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Legacy of firsts for trailblazing Torres Strait ranger

The early days – Edna Nai is among TSRA’s longest-serving rangers
Thriving career – TSRA Ranger Edna Nai carries out revegetation works

Edna Nai’s journey to become a Torres Strait Regional Authority (TSRA) land and sea ranger has been shaped by a series of firsts – from her first time on a big plane, to joining the first cohort of female rangers in the region.

In the early 90s, Mrs Nai left her community of Masig – a remote island home to about 300 people – to pursue a university education.

The move to Cairns and then Adelaide was a culture and climate shock.

“South Australia was far from the Torres Strait – and cold,” Mrs Nai said.

“I couldn’t get used to the weather, I was weighed down with double clothes every day.”

She started an Advanced Certificate in Community Development, but like many women back then, family commitments signalled the end of her studies.

The family stayed in Adelaide so her husband could finish his university degree and following his graduation, decided it was time to move back to Masig.

Mrs Nai returned home with no degree or job, but a growing family and heart filled with hope.

While on the Community Development Employment Projects (CDEP) scheme as a job seeker, she encountered rangers at the small local nursery.

She loved the outdoors and building on traditional ways of gardening and conservation passed on from her mother and aka (grandmother).

When the TSRA advertised for local rangers, her late husband, Francis, encouraged her to apply.

“We heard about the jobs and I thought to myself, oh no I don’t see myself there. It’s for boys, it’s a male thing,” she said.

“We applied together, but I didn’t expect to get the job as a female. Men were seen as the providers for finance and family.

“I was worried about what people would say and culturally too.

“My husband said, ‘why don’t you just give it a go’. We both ended up getting jobs as rangers.

“I was so happy to get the job but was thinking honestly, what would people say about a woman ranger?”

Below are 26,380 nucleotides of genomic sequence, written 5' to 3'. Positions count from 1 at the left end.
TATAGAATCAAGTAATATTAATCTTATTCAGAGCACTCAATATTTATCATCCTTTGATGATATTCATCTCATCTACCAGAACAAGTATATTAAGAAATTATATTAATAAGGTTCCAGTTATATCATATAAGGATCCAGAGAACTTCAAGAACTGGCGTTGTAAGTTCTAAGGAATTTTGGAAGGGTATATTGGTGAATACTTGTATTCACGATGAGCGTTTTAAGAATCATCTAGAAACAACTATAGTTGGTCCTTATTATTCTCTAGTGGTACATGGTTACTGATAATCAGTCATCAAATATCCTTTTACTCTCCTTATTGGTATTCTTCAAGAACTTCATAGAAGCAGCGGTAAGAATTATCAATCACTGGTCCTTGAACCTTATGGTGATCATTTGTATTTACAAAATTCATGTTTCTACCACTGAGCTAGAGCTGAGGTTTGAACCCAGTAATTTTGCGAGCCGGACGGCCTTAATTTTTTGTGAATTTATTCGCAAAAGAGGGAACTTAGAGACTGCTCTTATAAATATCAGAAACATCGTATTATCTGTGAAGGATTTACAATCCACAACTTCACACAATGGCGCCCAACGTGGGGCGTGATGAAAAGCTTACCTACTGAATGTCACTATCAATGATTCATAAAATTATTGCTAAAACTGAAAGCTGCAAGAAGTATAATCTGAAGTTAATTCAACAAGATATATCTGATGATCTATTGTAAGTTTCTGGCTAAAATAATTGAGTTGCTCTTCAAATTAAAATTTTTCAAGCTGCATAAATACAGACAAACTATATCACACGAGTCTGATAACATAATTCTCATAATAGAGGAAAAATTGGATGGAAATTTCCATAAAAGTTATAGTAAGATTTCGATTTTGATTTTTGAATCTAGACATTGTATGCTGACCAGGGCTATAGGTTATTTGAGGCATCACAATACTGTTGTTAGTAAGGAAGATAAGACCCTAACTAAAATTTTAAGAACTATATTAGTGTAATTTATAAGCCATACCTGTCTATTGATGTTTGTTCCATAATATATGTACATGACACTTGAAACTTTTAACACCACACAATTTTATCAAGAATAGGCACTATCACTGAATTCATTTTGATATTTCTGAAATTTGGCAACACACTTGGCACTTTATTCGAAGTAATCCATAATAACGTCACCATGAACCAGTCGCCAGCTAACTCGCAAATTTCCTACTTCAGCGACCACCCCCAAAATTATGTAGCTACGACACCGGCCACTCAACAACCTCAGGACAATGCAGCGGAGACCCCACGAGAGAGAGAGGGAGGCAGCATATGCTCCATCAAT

A decade later, Mrs Nai is one of TSRA’s longest-serving rangers and has many supporters.

Last month (27 February), she celebrated 10 years as a TSRA ranger dedicated to preserving and protecting land and sea.

“I look at how far I’ve come and I can’t believe it,” she said.

Her advice to girls and women is to be brave and seize opportunities.

“I would say, take the challenge and just go for it if there’s an opportunity to do something for your community,” she said.

“Community members come up to us and say how great it is to see female rangers.”

Mrs Nai is among the region’s first female rangers and her legacy means she won’t be the last.

“At first there were only three female rangers in the region, two of us on Masig and one on Warraber,” she said.

“There’s lots more now.”

TSRA is celebrating inspiring local women as part of Queensland Women’s Week from 5-13 March 2022, including International Women’s Day on Tuesday 8 March.

This year’s theme is #BreakTheBias and supported by the United Nations’ call to action, Changing Climates: Equality today for a sustainable tomorrow.

Did you know?

In 2021, TSRA had a total of 151 employees.

Women made up more than half (58 per cent) of the TSRA workforce and the majority of the workforce (78 per cent) are Torres Strait Islander and/or Aboriginal.

Through TSRA’s women’s leadership programme, 48 women have completed skills and capacity training since 2014.

Learn more about the TSRA at

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Torres Strait Islanders and Aboriginal people are advised this website may contain names, images and recordings of people who have passed.